Imagine if you woke up each morning in a completely different life. One morning you are a rock star; the next morning you are a stay-at-home parent with 12 children. A Saint could live that way, just doing whatever is right in each situation. We kind of do live that way. Each morning we wake up, and our life is what it is. What our life is does not matter, so long as we follow Jesus Christ.     

Funeral Homily

Every night at 7:00, ******* prayed the Rosary along with a CD. And every Hail Mary ended, “pray for us sinners, now and at the hour of our death. Amen.” 50 times they said this every night; year after year, they prayed this prayer. Throughout *******’s life he prayed the Hail Mary hundreds of thousands of times, each time saying, “pray for us sinners, now and at the hour of our death. Amen.” Last Thursday, at 1:30 in the morning, as *******’s breath changed from the steady, labored breath we had heard all day, I prayed over and over the Hail Mary: “Holy Mary, Mother of God, pray for us sinners, now and at the hour of our death. Amen.” Because it was the hour of death. All of those prayers over a lifetime were for that hour.

That hour is going to come for all of us. That hour is a certain fact that no one can take from us. We do not know when it will come, but it will come. Rich or poor, everyone experiences that hour. How we react to this fact is our decision. Sometimes we notice the shadow that that hour casts over every other hour of life. This is the realistic view. Every accomplishment, every little success, every moment of pleasure exists in the same reality as death. Usually we try as much as possible to forget this fact, seeking happiness in ignorance or at least forgetfulness. But we are going to die, and everyone we love is going to die. This is not a religious doctrine but a fact, indisputably true. And when death comes for someone we love, we are forced to deal with this fact.

It is in the context of this reality that Jesus speaks: “Do not let your hearts be troubled.” Death is part of reality, but so is Jesus. Jesus is a man who came to earth and said that death is not the end. He said that he came from a reality beyond our senses and that in that reality there is a place for us. Jesus, who claims to come from the reality beyond death, tells us that he has prepared a place for us to live after death. The fact of death is indisputable, but what exactly death is, we do not know. Death is an experience that none of us have had, so how could we think that we know what the experience really is? We know what we can see: the functions of the body stop, but this is merely what we who live can see.

It is like birth. Before they are born, what does a child know about life outside the womb? Nothing really. And if we imagine twins, and one is born, what does the other know? Only that their twin is gone but nothing about where they went. Yet all of us, having been born, know that, though we were alive for those first nine months, our lives as we now know them did not really get started until we were born. So we count our lives from the day of our birth and can even forget the life that came before.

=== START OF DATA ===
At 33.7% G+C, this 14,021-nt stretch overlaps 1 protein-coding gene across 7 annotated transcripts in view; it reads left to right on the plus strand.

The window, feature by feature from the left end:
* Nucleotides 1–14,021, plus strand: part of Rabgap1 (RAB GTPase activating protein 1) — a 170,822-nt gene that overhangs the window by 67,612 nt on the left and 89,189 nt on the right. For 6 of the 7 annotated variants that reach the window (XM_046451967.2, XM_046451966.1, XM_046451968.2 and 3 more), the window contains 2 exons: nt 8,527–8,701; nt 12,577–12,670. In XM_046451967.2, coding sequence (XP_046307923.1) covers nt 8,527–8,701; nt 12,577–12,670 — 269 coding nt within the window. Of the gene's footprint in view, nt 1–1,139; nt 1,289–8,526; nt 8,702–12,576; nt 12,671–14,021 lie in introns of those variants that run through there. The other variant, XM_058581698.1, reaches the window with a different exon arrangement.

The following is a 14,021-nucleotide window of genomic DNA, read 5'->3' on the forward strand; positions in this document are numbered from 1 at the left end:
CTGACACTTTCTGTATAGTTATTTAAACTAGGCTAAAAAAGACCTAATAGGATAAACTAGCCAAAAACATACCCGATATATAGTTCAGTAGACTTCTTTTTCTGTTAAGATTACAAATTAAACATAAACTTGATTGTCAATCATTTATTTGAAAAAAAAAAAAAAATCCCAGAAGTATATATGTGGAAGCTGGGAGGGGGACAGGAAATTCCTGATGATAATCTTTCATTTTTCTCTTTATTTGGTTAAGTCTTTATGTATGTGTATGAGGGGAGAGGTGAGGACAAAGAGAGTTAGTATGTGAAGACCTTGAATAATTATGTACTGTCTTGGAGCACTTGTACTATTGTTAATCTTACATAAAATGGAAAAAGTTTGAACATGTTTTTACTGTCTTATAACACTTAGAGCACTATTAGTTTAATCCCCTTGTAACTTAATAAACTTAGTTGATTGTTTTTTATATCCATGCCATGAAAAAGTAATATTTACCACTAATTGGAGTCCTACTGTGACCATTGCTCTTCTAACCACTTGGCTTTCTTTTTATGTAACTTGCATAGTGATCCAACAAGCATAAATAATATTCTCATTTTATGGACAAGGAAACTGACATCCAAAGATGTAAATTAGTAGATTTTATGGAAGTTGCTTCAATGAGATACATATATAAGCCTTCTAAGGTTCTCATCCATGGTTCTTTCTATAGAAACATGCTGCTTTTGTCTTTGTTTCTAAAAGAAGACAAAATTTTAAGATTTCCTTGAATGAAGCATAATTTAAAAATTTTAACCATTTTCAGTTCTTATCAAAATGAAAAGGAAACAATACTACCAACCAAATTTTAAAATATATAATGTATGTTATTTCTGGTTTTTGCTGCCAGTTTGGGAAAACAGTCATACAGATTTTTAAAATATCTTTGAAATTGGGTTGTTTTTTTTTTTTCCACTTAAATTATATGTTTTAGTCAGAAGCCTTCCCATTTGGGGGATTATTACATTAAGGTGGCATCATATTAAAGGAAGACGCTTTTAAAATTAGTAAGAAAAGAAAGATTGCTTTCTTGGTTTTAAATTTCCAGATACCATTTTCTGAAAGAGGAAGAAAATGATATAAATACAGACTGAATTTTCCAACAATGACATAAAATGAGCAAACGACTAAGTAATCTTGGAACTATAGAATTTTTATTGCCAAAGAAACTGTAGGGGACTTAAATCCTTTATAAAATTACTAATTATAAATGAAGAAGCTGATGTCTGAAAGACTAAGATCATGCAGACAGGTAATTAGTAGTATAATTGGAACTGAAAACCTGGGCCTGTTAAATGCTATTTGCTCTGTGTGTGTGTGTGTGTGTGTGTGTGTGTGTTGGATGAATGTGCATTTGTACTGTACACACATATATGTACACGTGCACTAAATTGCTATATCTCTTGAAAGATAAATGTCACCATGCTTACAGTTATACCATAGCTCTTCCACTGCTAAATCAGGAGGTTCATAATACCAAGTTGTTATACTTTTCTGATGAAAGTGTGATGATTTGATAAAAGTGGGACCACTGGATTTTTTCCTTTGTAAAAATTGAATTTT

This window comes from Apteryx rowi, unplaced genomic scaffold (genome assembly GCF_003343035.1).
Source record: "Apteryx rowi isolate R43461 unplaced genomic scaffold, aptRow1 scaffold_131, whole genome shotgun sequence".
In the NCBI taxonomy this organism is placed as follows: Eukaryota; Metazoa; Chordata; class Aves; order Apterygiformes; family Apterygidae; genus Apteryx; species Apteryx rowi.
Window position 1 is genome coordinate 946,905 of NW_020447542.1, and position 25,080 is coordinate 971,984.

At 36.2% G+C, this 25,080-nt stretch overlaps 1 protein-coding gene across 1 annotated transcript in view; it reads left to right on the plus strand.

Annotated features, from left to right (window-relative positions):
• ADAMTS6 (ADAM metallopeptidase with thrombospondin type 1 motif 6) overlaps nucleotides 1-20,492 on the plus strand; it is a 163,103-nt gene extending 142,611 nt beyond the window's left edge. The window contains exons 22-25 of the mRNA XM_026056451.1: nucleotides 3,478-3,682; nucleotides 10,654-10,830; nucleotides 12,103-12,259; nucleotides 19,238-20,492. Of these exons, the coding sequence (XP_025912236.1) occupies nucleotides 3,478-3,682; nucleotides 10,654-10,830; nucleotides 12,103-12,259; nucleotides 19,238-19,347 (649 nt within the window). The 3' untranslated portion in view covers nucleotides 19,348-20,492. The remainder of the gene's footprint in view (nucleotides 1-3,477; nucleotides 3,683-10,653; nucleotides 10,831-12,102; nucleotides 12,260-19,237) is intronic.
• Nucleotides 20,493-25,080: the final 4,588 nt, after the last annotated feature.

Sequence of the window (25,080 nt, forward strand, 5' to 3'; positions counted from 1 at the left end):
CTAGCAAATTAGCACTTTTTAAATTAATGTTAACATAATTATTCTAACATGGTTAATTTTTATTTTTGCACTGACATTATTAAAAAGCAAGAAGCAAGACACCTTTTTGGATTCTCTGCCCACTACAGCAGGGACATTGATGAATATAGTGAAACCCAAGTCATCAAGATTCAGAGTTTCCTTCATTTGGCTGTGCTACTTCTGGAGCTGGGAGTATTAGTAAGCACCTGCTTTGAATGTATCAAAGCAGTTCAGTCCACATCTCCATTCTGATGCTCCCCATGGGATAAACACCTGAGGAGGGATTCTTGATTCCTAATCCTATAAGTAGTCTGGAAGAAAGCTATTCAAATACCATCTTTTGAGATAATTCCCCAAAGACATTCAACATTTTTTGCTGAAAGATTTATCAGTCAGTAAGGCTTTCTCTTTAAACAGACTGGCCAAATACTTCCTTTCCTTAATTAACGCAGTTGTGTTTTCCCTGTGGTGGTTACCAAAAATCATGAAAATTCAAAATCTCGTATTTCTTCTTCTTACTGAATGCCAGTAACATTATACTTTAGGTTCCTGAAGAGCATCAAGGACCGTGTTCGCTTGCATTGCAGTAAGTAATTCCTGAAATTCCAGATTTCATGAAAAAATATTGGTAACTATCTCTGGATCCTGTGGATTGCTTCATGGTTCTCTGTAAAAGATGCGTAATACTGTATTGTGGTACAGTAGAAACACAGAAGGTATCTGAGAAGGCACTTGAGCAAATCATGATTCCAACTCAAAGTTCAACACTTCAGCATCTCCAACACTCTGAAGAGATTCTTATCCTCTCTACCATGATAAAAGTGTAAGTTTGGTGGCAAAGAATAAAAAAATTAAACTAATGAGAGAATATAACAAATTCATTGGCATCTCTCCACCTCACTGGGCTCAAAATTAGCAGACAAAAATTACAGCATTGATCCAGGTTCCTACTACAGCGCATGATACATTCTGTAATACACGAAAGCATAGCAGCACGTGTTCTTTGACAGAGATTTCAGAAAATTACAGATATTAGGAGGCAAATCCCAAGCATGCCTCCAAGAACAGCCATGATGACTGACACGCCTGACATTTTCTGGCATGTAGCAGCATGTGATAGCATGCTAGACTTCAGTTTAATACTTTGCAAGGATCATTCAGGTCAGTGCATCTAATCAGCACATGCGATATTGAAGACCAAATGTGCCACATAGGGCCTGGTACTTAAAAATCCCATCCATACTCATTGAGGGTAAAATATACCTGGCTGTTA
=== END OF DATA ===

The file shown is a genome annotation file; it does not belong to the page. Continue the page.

This seems to be what Jesus is saying, that death is like birth, that our lives now are like the life of a child in the womb. And just as a child is not meant to live forever in the womb, so we are not meant to live forever here. Ten thousand years from now, will we look back on this life as a mere prelude of what is to come? If we consider life and death in this way, then death is not the end but the beginning. ******* has stepped through that door and right now he knows what is on the other side.

If we view reality in this way, then this life is a time of preparation. Our purpose in this life is to get ready for the next life. What matters about this life is not what we have accumulated nor what we have accomplished, as the world sees accomplishment. Whether we have become famous or rich or successful in this world that is passing away is sort of beside the point, because none of that is going to make us ready for the world to come. What matters is that we become humble and generous and loving.

When I think of *******, that is what I remember. He is for me the example of generosity. I do not think I ever heard him say “no” when someone needed him. Whether he was looking after the widow of a friend, running into a burning building without oxygen to save someone, or providing for his own family, he did not think of the inconvenience to himself or what he would get out of it. He taught me what I know about forgetting myself and serving others. I do not mean to say that he was perfect, but he was a man who, by the end of his life, never settled for just accepting his imperfections but was always trying to be better.